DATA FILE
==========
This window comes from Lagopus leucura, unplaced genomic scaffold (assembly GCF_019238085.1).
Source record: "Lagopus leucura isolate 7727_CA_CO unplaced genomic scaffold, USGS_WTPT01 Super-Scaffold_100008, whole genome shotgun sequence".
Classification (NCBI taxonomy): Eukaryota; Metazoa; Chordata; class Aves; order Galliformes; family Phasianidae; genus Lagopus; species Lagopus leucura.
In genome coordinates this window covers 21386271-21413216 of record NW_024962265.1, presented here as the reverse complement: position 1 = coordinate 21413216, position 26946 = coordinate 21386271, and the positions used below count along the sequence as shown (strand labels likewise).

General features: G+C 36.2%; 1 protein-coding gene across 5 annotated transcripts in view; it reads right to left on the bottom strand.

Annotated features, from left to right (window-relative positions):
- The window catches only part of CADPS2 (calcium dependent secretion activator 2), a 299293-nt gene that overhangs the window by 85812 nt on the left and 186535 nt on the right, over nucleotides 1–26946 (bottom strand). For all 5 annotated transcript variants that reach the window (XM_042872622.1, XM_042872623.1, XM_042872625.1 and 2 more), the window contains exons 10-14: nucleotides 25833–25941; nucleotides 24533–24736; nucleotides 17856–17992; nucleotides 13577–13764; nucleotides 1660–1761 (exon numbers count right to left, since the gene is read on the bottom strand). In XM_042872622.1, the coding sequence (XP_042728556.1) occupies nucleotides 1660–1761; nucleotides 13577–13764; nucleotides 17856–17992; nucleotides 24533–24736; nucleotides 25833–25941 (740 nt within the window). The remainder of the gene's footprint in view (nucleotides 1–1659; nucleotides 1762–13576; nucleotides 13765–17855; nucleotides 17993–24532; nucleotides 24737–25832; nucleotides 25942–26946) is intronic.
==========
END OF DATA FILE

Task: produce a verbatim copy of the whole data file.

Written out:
This window comes from Lagopus leucura, unplaced genomic scaffold (assembly GCF_019238085.1).
Source record: "Lagopus leucura isolate 7727_CA_CO unplaced genomic scaffold, USGS_WTPT01 Super-Scaffold_100008, whole genome shotgun sequence".
Classification (NCBI taxonomy): Eukaryota; Metazoa; Chordata; class Aves; order Galliformes; family Phasianidae; genus Lagopus; species Lagopus leucura.
In genome coordinates this window covers 21386271-21413216 of record NW_024962265.1, presented here as the reverse complement: position 1 = coordinate 21413216, position 26946 = coordinate 21386271, and the positions used below count along the sequence as shown (strand labels likewise).

General features: G+C 36.2%; 1 protein-coding gene across 5 annotated transcripts in view; it reads right to left on the bottom strand.

Annotated features, from left to right (window-relative positions):
- The window catches only part of CADPS2 (calcium dependent secretion activator 2), a 299293-nt gene that overhangs the window by 85812 nt on the left and 186535 nt on the right, over nucleotides 1–26946 (bottom strand). For all 5 annotated transcript variants that reach the window (XM_042872622.1, XM_042872623.1, XM_042872625.1 and 2 more), the window contains exons 10-14: nucleotides 25833–25941; nucleotides 24533–24736; nucleotides 17856–17992; nucleotides 13577–13764; nucleotides 1660–1761 (exon numbers count right to left, since the gene is read on the bottom strand). In XM_042872622.1, the coding sequence (XP_042728556.1) occupies nucleotides 1660–1761; nucleotides 13577–13764; nucleotides 17856–17992; nucleotides 24533–24736; nucleotides 25833–25941 (740 nt within the window). The remainder of the gene's footprint in view (nucleotides 1–1659; nucleotides 1762–13576; nucleotides 13765–17855; nucleotides 17993–24532; nucleotides 24737–25832; nucleotides 25942–26946) is intronic.